3) Student virtual posters could essentially become working documents, (because isn't that what most real science is?) with students changing their independent and dependent variables over the course of time, depending on peer feedback, expert feedback (from both teachers and scientists from the community) and their own interests. These working documents could continue to collect reviews and opinions and praise over time from a wide audience, including family members. (Students can easily invite Grandma Louise from Kentucky to log on and view their projects online.) 

4) Students could easily reformat their virtual posters for submission into any of the emerging digital science fairs appearing each year, including the Google Science Fair, the ExploraVision competition and AEOP's eCybermission contest, just to name a few. (Perhaps students could even be given the choice of which contests to enter, increasing their buy-in and personal interest.) This way, schools can still gain recognition through their students' science achievements as well as encourage healthy competition among classmates. 

The take home message here:
Let's transform the science fair. From a cumbersome semester-long project that ends in a puny, one-day presentation in front of a piece of cardboard to a digital, collaborative, peer-reviewed process that more closely mirrors the way science is done in 2013. 

No, students won't necessarily have the same sort of "face time" that we are accustomed to with the cardboard displays, and our current model of a school-wide Expo might not look the same at all. But that's okay. If we want our students leaving our classrooms with a passion for SCIENCE (and not the classroomitized-compartmentalized-version of science that we often present) then our plan for the science fair project needs to look drastically different indeed.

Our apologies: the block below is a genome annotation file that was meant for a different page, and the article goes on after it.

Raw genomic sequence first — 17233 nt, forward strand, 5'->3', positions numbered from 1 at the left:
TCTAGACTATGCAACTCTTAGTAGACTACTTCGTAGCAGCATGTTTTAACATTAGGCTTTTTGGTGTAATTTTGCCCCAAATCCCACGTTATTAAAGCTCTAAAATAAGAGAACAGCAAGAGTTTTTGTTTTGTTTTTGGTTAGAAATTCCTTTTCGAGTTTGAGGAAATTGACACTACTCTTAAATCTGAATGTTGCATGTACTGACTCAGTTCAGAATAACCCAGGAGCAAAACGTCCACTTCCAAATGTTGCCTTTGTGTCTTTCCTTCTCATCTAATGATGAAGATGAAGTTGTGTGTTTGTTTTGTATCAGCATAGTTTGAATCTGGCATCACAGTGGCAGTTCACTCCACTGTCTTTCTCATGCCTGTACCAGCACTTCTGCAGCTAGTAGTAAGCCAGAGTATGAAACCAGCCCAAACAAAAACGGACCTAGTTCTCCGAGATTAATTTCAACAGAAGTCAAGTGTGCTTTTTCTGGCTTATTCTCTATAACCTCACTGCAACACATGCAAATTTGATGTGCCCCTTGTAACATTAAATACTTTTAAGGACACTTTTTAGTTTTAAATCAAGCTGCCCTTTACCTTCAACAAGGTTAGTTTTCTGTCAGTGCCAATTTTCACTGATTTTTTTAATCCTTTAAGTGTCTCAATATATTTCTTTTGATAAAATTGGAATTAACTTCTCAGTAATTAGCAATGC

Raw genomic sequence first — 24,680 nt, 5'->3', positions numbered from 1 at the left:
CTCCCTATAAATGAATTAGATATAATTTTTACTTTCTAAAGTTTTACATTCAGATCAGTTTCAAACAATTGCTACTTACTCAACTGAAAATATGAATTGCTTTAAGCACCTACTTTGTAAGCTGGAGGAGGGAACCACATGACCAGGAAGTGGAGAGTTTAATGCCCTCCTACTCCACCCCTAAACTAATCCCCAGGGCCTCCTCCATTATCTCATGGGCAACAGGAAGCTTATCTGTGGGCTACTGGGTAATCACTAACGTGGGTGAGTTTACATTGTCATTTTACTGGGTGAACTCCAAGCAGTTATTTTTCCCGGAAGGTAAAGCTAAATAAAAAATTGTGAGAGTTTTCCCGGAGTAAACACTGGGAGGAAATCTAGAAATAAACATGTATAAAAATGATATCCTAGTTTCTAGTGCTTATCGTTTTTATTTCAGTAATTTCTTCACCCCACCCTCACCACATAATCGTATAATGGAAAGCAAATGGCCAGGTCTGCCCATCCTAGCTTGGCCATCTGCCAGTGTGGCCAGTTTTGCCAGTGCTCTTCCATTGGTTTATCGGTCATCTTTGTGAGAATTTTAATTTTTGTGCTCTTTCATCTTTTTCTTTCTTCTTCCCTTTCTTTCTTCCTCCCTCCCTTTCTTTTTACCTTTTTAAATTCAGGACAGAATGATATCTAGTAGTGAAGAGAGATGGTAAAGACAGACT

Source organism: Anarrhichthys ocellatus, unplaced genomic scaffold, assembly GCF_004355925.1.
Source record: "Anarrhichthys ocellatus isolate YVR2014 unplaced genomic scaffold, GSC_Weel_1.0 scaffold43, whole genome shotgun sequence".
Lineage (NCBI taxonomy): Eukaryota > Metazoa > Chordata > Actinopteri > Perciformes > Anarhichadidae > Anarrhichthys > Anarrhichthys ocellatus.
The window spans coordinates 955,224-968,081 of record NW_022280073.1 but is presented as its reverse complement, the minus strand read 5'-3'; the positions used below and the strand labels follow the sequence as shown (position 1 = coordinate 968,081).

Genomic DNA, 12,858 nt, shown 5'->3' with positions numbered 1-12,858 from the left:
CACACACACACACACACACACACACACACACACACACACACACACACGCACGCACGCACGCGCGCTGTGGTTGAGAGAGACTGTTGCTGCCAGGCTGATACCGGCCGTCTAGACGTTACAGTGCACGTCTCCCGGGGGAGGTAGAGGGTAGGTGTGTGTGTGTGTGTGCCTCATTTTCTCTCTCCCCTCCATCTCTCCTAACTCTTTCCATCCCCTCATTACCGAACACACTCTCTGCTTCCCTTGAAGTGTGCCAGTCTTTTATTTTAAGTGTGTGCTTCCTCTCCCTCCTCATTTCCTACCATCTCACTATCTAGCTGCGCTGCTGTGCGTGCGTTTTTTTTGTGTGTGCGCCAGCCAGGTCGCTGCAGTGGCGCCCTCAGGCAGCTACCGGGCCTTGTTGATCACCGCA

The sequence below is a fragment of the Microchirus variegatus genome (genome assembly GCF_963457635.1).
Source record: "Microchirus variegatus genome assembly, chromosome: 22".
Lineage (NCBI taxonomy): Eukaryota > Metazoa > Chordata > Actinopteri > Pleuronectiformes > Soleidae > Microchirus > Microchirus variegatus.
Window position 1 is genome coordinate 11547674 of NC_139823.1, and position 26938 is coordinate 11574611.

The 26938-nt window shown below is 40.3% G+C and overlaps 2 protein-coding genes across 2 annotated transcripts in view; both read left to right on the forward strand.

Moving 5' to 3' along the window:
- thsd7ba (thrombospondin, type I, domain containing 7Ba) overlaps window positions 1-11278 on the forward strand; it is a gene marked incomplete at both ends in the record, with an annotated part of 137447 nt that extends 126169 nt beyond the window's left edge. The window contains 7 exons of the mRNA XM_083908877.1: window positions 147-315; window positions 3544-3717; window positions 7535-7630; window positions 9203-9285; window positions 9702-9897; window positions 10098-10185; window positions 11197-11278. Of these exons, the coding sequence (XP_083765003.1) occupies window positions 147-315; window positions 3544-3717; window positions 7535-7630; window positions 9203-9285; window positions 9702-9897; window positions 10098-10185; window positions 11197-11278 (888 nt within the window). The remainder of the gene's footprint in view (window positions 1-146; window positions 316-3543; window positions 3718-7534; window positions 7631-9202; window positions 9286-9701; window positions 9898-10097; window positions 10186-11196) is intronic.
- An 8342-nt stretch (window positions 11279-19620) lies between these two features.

(For an example of a virtual science poster that I created in Glogster, click here.)

Saturday, September 21, 2013

Flying on a Jet Plane

I recently entered an essay contest for the National Science Teacher's Association. They were giving away 30 free plane tickets to their local conferences, and our science department was planning to attend the one in Charlotte on November 7-9. All I had to do was write a 150-word essay on what I wanted to learn most from the conference, and I won! Here's my entry.

"In Version 1.0 of my science classroom, I was relying heavily on a textbook and worksheets, with students passive for most of the class. In Version 2.0, I began to explore inquiry-based instruction, and had students trying experiments before we ever opened the book. The release of Version 3.0 has been jam-packed with improvements. I am using video tools and a YouTube channel to screencast lectures, explain lab procedures and even animate classroom supplies. Some of these videos have been part of “flipped units” where students pace their own learning according to what they need. At this year’s NSTA conference in Charlotte, I’m looking for ways to advance to Version 4.0. I’m envisioning a fully paperless classroom, synced with augmented reality, and gamified into a “Choose Your Own Adventure” experience for students. Version 4.0 is bold, uncharted, and just what my students need. Will you help me get there?"

Thursday, April 4, 2013


Teaching is a job that is never finished. Each lesson could always be a bit more structured (or unstructured), each unit could be a little more student-guided (or more teacher-facilitated), and each year could always be restructured and reorganized. Couple that with the constant barrage of new technology, fancy 21st century teaching terms that are in style this year but may not be next year, along with my dearest 64 emotional and psychological preteen roller coasters who are just trying to find their place in the world, and it makes for an exciting, challenging career. 

For the most part, I am energized by this career. But today I am tired. 

Tired in my bones and in my brain. Today it feels like it doesn't matter what I try or don't try, what I do or don't do. It won't ever (in any of the countless iterations or improvements of my lessons or units or plans) be good enough.